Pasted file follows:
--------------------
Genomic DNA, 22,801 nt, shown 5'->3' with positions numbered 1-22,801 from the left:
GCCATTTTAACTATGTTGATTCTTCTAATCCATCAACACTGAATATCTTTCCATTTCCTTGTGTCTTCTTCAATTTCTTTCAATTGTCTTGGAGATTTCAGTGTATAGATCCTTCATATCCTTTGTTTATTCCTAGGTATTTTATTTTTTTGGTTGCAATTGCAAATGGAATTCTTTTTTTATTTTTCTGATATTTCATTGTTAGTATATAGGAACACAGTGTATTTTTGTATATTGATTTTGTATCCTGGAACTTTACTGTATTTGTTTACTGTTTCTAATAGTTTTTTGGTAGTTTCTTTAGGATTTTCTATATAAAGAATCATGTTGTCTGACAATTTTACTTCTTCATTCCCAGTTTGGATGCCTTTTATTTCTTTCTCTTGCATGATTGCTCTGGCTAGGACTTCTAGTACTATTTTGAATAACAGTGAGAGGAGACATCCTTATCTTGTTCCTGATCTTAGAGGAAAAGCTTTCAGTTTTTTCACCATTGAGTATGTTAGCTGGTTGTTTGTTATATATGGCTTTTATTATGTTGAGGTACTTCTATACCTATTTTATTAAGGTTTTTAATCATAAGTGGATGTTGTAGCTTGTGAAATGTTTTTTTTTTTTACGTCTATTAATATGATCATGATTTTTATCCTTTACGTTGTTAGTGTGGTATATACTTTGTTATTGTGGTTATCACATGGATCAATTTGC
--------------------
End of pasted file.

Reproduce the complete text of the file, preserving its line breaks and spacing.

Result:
Genomic DNA, 22,801 nt, shown 5'->3' with positions numbered 1-22,801 from the left:
GCCATTTTAACTATGTTGATTCTTCTAATCCATCAACACTGAATATCTTTCCATTTCCTTGTGTCTTCTTCAATTTCTTTCAATTGTCTTGGAGATTTCAGTGTATAGATCCTTCATATCCTTTGTTTATTCCTAGGTATTTTATTTTTTTGGTTGCAATTGCAAATGGAATTCTTTTTTTATTTTTCTGATATTTCATTGTTAGTATATAGGAACACAGTGTATTTTTGTATATTGATTTTGTATCCTGGAACTTTACTGTATTTGTTTACTGTTTCTAATAGTTTTTTGGTAGTTTCTTTAGGATTTTCTATATAAAGAATCATGTTGTCTGACAATTTTACTTCTTCATTCCCAGTTTGGATGCCTTTTATTTCTTTCTCTTGCATGATTGCTCTGGCTAGGACTTCTAGTACTATTTTGAATAACAGTGAGAGGAGACATCCTTATCTTGTTCCTGATCTTAGAGGAAAAGCTTTCAGTTTTTTCACCATTGAGTATGTTAGCTGGTTGTTTGTTATATATGGCTTTTATTATGTTGAGGTACTTCTATACCTATTTTATTAAGGTTTTTAATCATAAGTGGATGTTGTAGCTTGTGAAATGTTTTTTTTTTTTACGTCTATTAATATGATCATGATTTTTATCCTTTACGTTGTTAGTGTGGTATATACTTTGTTATTGTGGTTATCACATGGATCAATTTGC